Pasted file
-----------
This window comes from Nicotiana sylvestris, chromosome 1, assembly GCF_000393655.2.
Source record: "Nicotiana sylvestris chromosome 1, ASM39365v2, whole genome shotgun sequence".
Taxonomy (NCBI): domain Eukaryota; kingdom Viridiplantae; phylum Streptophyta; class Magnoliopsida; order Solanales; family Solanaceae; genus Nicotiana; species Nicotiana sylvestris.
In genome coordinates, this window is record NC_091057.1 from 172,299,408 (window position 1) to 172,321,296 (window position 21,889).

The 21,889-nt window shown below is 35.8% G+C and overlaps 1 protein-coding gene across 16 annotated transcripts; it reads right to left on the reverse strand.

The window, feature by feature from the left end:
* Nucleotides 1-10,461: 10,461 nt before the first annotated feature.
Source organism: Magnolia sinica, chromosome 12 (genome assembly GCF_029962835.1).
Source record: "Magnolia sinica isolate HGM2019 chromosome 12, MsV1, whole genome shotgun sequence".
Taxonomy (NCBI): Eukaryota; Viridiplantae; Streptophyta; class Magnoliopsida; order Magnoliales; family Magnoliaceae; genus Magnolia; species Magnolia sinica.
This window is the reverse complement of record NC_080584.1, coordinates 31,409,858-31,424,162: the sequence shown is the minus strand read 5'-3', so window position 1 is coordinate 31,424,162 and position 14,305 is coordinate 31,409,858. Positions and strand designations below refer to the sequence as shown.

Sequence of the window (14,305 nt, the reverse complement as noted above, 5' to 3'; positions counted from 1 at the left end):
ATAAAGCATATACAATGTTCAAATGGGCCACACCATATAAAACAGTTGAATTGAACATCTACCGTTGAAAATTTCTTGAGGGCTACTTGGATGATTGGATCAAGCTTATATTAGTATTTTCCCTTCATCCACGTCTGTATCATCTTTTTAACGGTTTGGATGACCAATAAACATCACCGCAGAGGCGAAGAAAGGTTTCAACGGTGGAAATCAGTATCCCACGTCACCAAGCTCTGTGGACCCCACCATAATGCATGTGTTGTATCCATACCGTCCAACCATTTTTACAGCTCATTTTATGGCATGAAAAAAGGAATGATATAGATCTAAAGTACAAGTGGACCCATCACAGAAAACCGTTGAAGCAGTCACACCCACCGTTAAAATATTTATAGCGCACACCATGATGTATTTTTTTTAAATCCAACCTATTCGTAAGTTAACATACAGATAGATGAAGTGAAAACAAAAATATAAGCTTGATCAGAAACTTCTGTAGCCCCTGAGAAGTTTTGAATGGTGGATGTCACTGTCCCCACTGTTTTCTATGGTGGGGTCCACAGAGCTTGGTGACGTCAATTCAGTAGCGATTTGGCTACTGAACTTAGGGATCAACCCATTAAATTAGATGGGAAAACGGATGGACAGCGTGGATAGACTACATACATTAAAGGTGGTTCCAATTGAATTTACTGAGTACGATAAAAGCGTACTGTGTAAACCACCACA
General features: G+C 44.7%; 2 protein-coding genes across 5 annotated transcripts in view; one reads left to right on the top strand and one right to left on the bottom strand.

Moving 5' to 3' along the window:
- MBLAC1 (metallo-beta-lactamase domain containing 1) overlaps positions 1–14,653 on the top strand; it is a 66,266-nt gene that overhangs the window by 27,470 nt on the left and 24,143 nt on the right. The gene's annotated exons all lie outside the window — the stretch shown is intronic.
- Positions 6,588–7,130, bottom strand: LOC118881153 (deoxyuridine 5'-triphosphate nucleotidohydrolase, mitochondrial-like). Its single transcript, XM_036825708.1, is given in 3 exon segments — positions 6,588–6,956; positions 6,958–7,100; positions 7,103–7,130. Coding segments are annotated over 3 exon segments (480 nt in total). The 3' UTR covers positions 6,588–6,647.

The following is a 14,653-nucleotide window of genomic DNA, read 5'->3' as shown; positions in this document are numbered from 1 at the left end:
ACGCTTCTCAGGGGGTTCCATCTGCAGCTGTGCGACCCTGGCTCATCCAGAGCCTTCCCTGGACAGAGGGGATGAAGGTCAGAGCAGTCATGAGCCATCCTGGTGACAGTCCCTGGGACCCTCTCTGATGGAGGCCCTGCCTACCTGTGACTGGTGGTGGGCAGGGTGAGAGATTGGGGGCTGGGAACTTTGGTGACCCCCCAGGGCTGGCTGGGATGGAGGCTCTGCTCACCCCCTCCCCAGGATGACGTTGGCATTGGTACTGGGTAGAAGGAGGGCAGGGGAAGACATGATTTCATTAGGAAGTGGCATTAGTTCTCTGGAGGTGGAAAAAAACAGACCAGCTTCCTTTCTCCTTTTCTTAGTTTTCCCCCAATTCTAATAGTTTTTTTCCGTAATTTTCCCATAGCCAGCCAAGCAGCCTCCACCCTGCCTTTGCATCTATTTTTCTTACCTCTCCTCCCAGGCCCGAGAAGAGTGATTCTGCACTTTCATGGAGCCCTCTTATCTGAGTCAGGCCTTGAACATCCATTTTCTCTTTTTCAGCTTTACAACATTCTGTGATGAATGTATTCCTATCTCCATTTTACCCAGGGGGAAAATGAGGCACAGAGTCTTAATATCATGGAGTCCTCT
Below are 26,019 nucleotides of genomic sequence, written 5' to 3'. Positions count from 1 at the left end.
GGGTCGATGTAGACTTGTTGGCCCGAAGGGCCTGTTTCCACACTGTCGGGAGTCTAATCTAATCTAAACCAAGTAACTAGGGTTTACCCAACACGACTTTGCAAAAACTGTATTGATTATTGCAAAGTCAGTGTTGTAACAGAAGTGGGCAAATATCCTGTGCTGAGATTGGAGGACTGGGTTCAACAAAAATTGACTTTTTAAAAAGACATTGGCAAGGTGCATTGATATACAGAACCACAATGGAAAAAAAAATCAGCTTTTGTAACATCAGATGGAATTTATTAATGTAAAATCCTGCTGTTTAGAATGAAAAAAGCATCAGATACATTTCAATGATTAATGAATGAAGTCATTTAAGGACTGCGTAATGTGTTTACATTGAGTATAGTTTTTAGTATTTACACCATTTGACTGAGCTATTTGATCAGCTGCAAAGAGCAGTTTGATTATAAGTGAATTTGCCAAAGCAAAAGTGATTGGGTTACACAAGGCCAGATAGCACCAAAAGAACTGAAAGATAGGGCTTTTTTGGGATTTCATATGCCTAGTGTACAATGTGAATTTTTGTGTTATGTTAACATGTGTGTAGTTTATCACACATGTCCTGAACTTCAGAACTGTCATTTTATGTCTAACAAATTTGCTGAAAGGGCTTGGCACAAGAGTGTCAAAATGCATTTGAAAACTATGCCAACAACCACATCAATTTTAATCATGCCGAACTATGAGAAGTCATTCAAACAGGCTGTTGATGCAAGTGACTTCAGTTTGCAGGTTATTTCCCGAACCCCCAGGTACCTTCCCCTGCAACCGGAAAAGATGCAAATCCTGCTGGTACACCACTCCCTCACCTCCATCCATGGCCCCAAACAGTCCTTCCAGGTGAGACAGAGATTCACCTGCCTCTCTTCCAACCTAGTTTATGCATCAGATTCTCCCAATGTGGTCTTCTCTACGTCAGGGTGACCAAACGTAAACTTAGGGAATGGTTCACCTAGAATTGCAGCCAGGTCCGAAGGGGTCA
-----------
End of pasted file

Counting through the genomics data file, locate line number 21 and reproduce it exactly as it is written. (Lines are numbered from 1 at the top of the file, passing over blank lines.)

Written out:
GGGTCGATGTAGACTTGTTGGCCCGAAGGGCCTGTTTCCACACTGTCGGGAGTCTAATCTAATCTAAACCAAGTAACTAGGGTTTACCCAACACGACTTTGCAAAAACTGTATTGATTATTGCAAAGTCAGTGTTGTAACAGAAGTGGGCAAATATCCTGTGCTGAGATTGGAGGACTGGGTTCAACAAAAATTGACTTTTTAAAAAGACATTGGCAAGGTGCATTGATATACAGAACCACAATGGAAAAAAAAATCAGCTTTTGTAACATCAGATGGAATTTATTAATGTAAAATCCTGCTGTTTAGAATGAAAAAAGCATCAGATACATTTCAATGATTAATGAATGAAGTCATTTAAGGACTGCGTAATGTGTTTACATTGAGTATAGTTTTTAGTATTTACACCATTTGACTGAGCTATTTGATCAGCTGCAAAGAGCAGTTTGATTATAAGTGAATTTGCCAAAGCAAAAGTGATTGGGTTACACAAGGCCAGATAGCACCAAAAGAACTGAAAGATAGGGCTTTTTTGGGATTTCATATGCCTAGTGTACAATGTGAATTTTTGTGTTATGTTAACATGTGTGTAGTTTATCACACATGTCCTGAACTTCAGAACTGTCATTTTATGTCTAACAAATTTGCTGAAAGGGCTTGGCACAAGAGTGTCAAAATGCATTTGAAAACTATGCCAACAACCACATCAATTTTAATCATGCCGAACTATGAGAAGTCATTCAAACAGGCTGTTGATGCAAGTGACTTCAGTTTGCAGGTTATTTCCCGAACCCCCAGGTACCTTCCCCTGCAACCGGAAAAGATGCAAATCCTGCTGGTACACCACTCCCTCACCTCCATCCATGGCCCCAAACAGTCCTTCCAGGTGAGACAGAGATTCACCTGCCTCTCTTCCAACCTAGTTTATGCATCAGATTCTCCCAATGTGGTCTTCTCTACGTCAGGGTGACCAAACGTAAACTTAGGGAATGGTTCACCTAGAATTGCAGCCAGGTCCGAAGGGGTCA